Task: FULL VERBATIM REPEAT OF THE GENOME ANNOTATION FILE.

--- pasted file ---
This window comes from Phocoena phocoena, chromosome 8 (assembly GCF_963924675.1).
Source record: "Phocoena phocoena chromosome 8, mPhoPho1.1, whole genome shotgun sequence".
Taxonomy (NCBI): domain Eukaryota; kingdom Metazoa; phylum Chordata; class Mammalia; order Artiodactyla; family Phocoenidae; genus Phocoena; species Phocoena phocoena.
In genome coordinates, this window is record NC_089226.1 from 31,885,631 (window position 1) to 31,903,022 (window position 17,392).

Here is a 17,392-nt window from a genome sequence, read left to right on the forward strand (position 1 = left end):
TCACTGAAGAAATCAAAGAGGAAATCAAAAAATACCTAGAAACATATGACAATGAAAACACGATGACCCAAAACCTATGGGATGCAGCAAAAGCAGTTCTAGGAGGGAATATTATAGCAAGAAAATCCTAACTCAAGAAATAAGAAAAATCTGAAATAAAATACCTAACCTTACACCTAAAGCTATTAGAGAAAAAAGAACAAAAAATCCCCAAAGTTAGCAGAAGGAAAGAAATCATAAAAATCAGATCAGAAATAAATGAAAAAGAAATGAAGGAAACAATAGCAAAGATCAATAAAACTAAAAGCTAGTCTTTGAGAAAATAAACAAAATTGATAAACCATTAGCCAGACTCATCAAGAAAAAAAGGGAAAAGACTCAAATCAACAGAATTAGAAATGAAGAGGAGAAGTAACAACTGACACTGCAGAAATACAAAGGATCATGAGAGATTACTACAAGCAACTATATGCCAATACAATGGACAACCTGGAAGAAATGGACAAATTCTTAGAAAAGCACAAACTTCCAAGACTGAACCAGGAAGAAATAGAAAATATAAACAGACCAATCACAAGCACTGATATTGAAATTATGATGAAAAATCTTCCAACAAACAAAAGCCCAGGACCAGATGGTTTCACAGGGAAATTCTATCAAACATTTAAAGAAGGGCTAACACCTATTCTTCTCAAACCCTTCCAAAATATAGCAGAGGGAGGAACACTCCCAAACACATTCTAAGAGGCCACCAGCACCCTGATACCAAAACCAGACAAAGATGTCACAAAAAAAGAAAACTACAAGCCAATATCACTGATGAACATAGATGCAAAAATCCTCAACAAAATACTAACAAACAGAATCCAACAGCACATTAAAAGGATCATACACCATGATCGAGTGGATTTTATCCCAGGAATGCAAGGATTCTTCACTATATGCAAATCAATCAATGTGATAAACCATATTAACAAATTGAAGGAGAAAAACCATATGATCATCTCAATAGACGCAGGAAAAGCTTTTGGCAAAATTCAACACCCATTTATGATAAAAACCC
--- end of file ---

This window comes from Phocoena phocoena, chromosome 8 (assembly GCF_963924675.1).
Source record: "Phocoena phocoena chromosome 8, mPhoPho1.1, whole genome shotgun sequence".
Taxonomy (NCBI): domain Eukaryota; kingdom Metazoa; phylum Chordata; class Mammalia; order Artiodactyla; family Phocoenidae; genus Phocoena; species Phocoena phocoena.
In genome coordinates, this window is record NC_089226.1 from 31,885,631 (window position 1) to 31,903,022 (window position 17,392).

Here is a 17,392-nt window from a genome sequence, read left to right on the forward strand (position 1 = left end):
TCACTGAAGAAATCAAAGAGGAAATCAAAAAATACCTAGAAACATATGACAATGAAAACACGATGACCCAAAACCTATGGGATGCAGCAAAAGCAGTTCTAGGAGGGAATATTATAGCAAGAAAATCCTAACTCAAGAAATAAGAAAAATCTGAAATAAAATACCTAACCTTACACCTAAAGCTATTAGAGAAAAAAGAACAAAAAATCCCCAAAGTTAGCAGAAGGAAAGAAATCATAAAAATCAGATCAGAAATAAATGAAAAAGAAATGAAGGAAACAATAGCAAAGATCAATAAAACTAAAAGCTAGTCTTTGAGAAAATAAACAAAATTGATAAACCATTAGCCAGACTCATCAAGAAAAAAAGGGAAAAGACTCAAATCAACAGAATTAGAAATGAAGAGGAGAAGTAACAACTGACACTGCAGAAATACAAAGGATCATGAGAGATTACTACAAGCAACTATATGCCAATACAATGGACAACCTGGAAGAAATGGACAAATTCTTAGAAAAGCACAAACTTCCAAGACTGAACCAGGAAGAAATAGAAAATATAAACAGACCAATCACAAGCACTGATATTGAAATTATGATGAAAAATCTTCCAACAAACAAAAGCCCAGGACCAGATGGTTTCACAGGGAAATTCTATCAAACATTTAAAGAAGGGCTAACACCTATTCTTCTCAAACCCTTCCAAAATATAGCAGAGGGAGGAACACTCCCAAACACATTCTAAGAGGCCACCAGCACCCTGATACCAAAACCAGACAAAGATGTCACAAAAAAAGAAAACTACAAGCCAATATCACTGATGAACATAGATGCAAAAATCCTCAACAAAATACTAACAAACAGAATCCAACAGCACATTAAAAGGATCATACACCATGATCGAGTGGATTTTATCCCAGGAATGCAAGGATTCTTCACTATATGCAAATCAATCAATGTGATAAACCATATTAACAAATTGAAGGAGAAAAACCATATGATCATCTCAATAGACGCAGGAAAAGCTTTTGGCAAAATTCAACACCCATTTATGATAAAAACCC